The people make up the heart and soul of any organization.  Employees at non-profits are often underpaid and overworked. Take the time to evaluate the functions of each staff member and see how much responsibility each position carries. Is there some shifting that can be done to more evenly distribute job responsibilities? Are there some tasks that can be eliminated? Or do tasks need to be added? Can some projects be outsourced to free up time for staff to spend on programs or services?

Thank your staff.  In all cases, take the time to reward a job well-done and appreciate the staff you have. It’s the people who make an organization successful.

When you need assistance with business development, consider outsourcing to a marketing company that specializes in working with non-profits. 

Feb 11, 2010

Evaluate Your Most Important Resources- Part II

Another important resource to review is your brochures, flyers, and other marketing materials.

Take stock of all your collateral. When was the last time you reviewed all the printed material you have on hand? Pull together all communications materials you are still using and read it over with a fresh perspective. Does it still communicate your vision clearly? Is your audience responding to it in the way you had hoped? Are there better, more cost-effective ways to get the message across? Are there additional pieces you need to have on hand to talk about the benefits of your program or service? Are there new programs or services offered that are not covered in existing pieces of collateral? Often times, non-profits use outdated or inappropriate materials to save on costs. Ask yourself, what is the cost of not accurately communicating your mission, programs or services simply to save budget dollars?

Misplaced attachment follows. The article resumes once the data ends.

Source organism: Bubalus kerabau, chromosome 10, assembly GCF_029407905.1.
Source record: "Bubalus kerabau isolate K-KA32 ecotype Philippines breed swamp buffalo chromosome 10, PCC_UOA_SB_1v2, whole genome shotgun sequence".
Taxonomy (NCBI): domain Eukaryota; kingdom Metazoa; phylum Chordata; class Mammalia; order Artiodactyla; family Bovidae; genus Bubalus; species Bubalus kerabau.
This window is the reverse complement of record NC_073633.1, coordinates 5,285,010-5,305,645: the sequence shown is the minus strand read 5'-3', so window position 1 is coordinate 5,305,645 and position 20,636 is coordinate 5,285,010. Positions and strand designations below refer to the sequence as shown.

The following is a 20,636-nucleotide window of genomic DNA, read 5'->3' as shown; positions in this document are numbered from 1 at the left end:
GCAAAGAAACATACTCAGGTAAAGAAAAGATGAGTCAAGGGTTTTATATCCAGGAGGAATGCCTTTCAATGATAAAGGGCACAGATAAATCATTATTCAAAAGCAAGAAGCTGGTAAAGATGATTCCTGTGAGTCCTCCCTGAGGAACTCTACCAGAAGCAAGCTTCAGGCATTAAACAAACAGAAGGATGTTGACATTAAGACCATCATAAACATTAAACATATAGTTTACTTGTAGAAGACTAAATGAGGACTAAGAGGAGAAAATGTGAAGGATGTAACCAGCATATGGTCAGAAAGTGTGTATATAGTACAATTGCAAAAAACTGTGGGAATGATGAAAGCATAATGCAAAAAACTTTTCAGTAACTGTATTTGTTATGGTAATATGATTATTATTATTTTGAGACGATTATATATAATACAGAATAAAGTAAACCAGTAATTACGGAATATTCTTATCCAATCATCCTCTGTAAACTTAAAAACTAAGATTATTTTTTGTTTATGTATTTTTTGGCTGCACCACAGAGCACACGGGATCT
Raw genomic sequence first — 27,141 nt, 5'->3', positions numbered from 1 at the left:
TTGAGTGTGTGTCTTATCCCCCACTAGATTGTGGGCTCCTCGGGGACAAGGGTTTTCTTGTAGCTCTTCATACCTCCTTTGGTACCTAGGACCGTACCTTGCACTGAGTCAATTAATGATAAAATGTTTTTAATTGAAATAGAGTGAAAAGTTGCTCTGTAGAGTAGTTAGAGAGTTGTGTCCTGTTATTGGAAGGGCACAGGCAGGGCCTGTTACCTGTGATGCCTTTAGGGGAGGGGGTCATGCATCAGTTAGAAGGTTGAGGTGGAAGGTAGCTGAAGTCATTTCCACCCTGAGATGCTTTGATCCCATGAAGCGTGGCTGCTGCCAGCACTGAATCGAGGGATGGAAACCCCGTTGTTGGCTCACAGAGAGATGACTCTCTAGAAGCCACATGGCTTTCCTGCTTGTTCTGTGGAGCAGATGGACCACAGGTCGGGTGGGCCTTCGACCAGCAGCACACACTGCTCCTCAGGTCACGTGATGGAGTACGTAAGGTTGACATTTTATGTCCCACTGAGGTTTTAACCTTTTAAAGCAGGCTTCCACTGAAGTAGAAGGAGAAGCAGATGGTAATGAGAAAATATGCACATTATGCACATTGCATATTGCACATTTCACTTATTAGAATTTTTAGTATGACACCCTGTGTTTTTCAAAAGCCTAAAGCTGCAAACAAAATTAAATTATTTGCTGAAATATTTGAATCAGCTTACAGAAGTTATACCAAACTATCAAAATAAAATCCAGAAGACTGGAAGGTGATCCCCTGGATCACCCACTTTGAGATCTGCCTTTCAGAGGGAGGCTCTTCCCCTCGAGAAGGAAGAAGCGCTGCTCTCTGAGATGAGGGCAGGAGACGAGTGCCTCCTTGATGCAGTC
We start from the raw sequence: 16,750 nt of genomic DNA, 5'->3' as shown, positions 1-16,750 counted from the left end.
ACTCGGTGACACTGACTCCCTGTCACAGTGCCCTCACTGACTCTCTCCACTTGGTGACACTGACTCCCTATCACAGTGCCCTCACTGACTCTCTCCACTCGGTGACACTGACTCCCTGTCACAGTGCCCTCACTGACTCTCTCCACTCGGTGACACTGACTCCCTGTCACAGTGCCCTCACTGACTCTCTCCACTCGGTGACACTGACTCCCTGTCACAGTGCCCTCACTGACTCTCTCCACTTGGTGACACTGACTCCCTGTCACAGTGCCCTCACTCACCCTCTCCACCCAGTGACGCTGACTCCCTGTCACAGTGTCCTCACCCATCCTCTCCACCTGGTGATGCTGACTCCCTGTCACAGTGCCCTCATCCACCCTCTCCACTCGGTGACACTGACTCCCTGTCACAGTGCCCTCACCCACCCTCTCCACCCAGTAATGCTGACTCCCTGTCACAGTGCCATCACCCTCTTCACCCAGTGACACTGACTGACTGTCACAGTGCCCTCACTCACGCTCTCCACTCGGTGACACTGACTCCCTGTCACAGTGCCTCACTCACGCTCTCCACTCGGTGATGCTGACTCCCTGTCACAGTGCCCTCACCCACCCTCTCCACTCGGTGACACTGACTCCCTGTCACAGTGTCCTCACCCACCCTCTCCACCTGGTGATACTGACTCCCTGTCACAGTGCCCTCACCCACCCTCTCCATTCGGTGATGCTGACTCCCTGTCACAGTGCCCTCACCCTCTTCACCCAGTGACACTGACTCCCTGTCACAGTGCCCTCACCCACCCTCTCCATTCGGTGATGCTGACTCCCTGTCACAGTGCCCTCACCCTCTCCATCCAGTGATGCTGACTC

Even logos need updating once in awhile.  AMW Marketing can help.

Feb 7, 2010

Evaluate Your Most Important Resources- Part I

Non-profit organizations have unique challenges especially when it comes to marketing. Budgets are smaller, resources are limited and board members can be overly cautious. But there are a few things non-profits can do to make the most of their dollars. Knowing what resources you have along with having a clear definition of your goals can help. Consider your resources before directing your marketing initiatives.

Review your database – One of the most valuable resources non-profit organizations have is their own database. These are people who have been involved with your mission and your organization in some way. Take time to inspect your lists regularly. Ask yourself some questions about donors and volunteers. When was the last time you communicated to the entire list? Is the list still accurate? How is the list segmented? Can you add more fields or capture information in your database that will help you to send out more targeted messages to your constituents? Spending time learning as much as you can about your database is time wisely spent.
What other treasures will you find when you take inventory? More on my next post!